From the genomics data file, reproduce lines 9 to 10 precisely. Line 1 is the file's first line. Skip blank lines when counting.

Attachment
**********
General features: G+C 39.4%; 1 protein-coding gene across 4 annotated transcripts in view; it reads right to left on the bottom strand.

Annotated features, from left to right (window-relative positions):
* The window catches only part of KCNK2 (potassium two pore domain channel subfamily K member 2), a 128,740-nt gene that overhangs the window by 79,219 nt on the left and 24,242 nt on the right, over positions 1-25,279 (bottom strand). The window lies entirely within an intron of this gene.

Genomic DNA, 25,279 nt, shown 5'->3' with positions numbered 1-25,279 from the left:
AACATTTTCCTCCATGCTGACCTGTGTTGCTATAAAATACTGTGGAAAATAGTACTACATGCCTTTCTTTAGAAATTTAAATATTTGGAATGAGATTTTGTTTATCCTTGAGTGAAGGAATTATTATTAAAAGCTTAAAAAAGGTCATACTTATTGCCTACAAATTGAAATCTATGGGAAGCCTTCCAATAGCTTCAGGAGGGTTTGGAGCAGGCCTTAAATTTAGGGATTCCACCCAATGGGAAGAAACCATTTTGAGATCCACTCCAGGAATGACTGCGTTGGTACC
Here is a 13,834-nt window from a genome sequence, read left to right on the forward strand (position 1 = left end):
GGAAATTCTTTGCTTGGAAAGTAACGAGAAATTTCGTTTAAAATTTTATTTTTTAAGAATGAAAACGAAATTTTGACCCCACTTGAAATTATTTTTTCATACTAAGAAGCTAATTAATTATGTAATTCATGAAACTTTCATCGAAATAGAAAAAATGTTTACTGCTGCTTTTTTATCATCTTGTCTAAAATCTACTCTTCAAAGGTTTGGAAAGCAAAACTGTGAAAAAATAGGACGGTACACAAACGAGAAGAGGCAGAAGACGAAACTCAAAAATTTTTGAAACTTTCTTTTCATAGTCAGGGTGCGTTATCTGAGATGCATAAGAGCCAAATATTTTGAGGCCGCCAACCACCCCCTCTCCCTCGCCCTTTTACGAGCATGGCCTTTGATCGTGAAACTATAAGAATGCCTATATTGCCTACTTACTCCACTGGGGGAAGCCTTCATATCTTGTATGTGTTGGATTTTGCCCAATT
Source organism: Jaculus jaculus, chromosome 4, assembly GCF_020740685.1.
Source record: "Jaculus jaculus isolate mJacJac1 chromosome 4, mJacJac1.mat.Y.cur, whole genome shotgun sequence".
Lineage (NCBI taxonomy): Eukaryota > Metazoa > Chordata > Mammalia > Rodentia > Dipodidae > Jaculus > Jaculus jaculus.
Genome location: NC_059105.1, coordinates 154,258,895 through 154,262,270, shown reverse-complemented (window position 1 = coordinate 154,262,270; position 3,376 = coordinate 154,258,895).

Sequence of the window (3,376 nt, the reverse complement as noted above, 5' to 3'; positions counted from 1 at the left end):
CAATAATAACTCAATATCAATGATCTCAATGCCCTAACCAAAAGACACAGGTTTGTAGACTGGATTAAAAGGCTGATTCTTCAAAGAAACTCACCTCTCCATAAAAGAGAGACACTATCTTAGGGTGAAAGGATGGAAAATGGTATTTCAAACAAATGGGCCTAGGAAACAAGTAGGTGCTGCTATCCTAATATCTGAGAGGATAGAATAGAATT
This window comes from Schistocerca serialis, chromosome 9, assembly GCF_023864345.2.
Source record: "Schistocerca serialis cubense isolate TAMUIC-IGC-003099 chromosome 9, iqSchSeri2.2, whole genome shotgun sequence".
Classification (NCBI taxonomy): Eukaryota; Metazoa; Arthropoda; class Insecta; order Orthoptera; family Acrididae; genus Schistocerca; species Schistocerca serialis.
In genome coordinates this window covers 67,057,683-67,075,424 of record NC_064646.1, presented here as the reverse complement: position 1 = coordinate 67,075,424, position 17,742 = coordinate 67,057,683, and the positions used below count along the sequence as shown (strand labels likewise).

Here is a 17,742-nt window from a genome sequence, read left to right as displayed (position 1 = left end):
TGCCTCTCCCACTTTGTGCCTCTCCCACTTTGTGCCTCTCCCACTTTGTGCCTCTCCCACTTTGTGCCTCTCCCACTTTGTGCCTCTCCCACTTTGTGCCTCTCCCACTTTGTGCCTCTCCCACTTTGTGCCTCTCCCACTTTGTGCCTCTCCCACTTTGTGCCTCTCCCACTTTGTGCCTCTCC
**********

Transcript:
Source record: "Jaculus jaculus isolate mJacJac1 chromosome 4, mJacJac1.mat.Y.cur, whole genome shotgun sequence".
Lineage (NCBI taxonomy): Eukaryota > Metazoa > Chordata > Mammalia > Rodentia > Dipodidae > Jaculus > Jaculus jaculus.